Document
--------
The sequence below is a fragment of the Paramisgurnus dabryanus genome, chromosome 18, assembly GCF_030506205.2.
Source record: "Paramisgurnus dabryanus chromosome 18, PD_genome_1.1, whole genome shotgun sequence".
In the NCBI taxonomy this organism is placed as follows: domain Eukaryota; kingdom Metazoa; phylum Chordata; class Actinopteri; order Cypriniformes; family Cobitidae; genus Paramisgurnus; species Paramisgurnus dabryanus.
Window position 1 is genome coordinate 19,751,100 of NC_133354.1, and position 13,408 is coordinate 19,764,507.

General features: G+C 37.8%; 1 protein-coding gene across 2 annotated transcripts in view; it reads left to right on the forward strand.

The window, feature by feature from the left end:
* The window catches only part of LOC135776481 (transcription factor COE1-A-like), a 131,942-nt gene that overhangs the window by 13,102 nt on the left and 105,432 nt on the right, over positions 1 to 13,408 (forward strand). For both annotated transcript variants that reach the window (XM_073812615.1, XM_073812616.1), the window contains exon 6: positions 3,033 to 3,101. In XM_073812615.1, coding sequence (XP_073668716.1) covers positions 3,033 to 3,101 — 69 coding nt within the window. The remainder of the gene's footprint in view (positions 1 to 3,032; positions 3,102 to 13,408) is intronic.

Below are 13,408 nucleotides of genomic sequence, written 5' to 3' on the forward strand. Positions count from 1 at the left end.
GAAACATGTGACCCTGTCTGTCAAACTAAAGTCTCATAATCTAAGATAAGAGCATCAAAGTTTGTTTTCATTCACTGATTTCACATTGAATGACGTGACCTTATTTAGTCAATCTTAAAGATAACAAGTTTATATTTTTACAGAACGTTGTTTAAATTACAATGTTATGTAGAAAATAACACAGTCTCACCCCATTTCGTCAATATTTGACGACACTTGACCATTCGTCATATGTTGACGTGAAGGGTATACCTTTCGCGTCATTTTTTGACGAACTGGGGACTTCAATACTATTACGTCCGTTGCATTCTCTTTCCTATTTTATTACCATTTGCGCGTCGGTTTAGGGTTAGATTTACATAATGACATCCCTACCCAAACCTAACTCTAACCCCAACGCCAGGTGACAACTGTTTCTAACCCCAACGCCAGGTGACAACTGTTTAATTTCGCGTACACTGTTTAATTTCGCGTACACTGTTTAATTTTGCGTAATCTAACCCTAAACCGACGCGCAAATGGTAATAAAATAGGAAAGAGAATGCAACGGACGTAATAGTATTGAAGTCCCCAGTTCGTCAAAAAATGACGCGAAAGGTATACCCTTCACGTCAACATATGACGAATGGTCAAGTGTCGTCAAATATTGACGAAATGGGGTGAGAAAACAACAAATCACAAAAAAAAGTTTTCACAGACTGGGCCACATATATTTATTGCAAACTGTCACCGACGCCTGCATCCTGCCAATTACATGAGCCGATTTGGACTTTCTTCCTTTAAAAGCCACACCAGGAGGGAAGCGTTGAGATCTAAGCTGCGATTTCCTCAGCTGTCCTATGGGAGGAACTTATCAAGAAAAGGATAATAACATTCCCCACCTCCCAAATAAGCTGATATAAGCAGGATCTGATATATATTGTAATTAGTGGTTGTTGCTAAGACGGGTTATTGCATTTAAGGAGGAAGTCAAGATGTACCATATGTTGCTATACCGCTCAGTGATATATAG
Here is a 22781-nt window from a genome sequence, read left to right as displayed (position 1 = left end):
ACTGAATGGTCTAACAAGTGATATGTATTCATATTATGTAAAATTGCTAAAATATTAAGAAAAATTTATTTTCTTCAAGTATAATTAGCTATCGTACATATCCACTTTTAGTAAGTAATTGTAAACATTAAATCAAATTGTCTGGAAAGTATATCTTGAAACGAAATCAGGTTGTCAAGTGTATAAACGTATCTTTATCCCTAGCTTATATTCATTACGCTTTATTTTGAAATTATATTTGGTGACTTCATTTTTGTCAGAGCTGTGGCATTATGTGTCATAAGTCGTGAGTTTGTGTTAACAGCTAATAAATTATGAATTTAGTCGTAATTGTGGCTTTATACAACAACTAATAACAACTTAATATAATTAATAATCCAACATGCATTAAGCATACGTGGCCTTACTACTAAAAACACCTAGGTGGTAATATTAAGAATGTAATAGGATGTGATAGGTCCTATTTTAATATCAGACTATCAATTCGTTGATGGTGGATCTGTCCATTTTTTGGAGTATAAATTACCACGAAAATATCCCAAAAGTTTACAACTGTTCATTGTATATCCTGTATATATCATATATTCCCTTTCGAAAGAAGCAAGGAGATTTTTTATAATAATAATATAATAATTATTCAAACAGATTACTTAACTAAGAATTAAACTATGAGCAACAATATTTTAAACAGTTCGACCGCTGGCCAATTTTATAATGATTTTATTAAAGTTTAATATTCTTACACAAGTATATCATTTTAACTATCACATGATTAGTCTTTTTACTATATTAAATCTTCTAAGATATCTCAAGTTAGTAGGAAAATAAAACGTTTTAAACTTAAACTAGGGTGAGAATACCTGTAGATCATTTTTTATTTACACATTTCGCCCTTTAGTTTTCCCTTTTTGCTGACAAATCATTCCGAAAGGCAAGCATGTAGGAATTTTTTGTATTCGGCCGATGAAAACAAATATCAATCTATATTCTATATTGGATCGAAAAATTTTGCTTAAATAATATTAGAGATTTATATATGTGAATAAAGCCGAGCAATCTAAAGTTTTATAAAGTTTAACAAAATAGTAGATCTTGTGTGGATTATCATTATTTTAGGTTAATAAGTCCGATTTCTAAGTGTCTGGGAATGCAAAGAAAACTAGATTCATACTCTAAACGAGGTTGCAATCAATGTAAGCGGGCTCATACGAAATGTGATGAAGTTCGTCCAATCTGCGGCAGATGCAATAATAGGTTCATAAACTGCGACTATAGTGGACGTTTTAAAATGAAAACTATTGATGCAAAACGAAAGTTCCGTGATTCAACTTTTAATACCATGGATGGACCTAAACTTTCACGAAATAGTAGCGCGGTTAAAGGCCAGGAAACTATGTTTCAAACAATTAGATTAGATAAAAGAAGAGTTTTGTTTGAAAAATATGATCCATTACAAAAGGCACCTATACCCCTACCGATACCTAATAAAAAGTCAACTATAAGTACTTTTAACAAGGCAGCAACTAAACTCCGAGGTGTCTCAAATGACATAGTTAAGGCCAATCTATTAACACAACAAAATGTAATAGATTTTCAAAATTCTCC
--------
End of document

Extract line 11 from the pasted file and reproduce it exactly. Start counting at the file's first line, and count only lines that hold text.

ACTGAATGGTCTAACAAGTGATATGTATTCATATTATGTAAAATTGCTAAAATATTAAGAAAAATTTATTTTCTTCAAGTATAATTAGCTATCGTACATATCCACTTTTAGTAAGTAATTGTAAACATTAAATCAAATTGTCTGGAAAGTATATCTTGAAACGAAATCAGGTTGTCAAGTGTATAAACGTATCTTTATCCCTAGCTTATATTCATTACGCTTTATTTTGAAATTATATTTGGTGACTTCATTTTTGTCAGAGCTGTGGCATTATGTGTCATAAGTCGTGAGTTTGTGTTAACAGCTAATAAATTATGAATTTAGTCGTAATTGTGGCTTTATACAACAACTAATAACAACTTAATATAATTAATAATCCAACATGCATTAAGCATACGTGGCCTTACTACTAAAAACACCTAGGTGGTAATATTAAGAATGTAATAGGATGTGATAGGTCCTATTTTAATATCAGACTATCAATTCGTTGATGGTGGATCTGTCCATTTTTTGGAGTATAAATTACCACGAAAATATCCCAAAAGTTTACAACTGTTCATTGTATATCCTGTATATATCATATATTCCCTTTCGAAAGAAGCAAGGAGATTTTTTATAATAATAATATAATAATTATTCAAACAGATTACTTAACTAAGAATTAAACTATGAGCAACAATATTTTAAACAGTTCGACCGCTGGCCAATTTTATAATGATTTTATTAAAGTTTAATATTCTTACACAAGTATATCATTTTAACTATCACATGATTAGTCTTTTTACTATATTAAATCTTCTAAGATATCTCAAGTTAGTAGGAAAATAAAACGTTTTAAACTTAAACTAGGGTGAGAATACCTGTAGATCATTTTTTATTTACACATTTCGCCCTTTAGTTTTCCCTTTTTGCTGACAAATCATTCCGAAAGGCAAGCATGTAGGAATTTTTTGTATTCGGCCGATGAAAACAAATATCAATCTATATTCTATATTGGATCGAAAAATTTTGCTTAAATAATATTAGAGATTTATATATGTGAATAAAGCCGAGCAATCTAAAGTTTTATAAAGTTTAACAAAATAGTAGATCTTGTGTGGATTATCATTATTTTAGGTTAATAAGTCCGATTTCTAAGTGTCTGGGAATGCAAAGAAAACTAGATTCATACTCTAAACGAGGTTGCAATCAATGTAAGCGGGCTCATACGAAATGTGATGAAGTTCGTCCAATCTGCGGCAGATGCAATAATAGGTTCATAAACTGCGACTATAGTGGACGTTTTAAAATGAAAACTATTGATGCAAAACGAAAGTTCCGTGATTCAACTTTTAATACCATGGATGGACCTAAACTTTCACGAAATAGTAGCGCGGTTAAAGGCCAGGAAACTATGTTTCAAACAATTAGATTAGATAAAAGAAGAGTTTTGTTTGAAAAATATGATCCATTACAAAAGGCACCTATACCCCTACCGATACCTAATAAAAAGTCAACTATAAGTACTTTTAACAAGGCAGCAACTAAACTCCGAGGTGTCTCAAATGACATAGTTAAGGCCAATCTATTAACACAACAAAATGTAATAGATTTTCAAAATTCTCC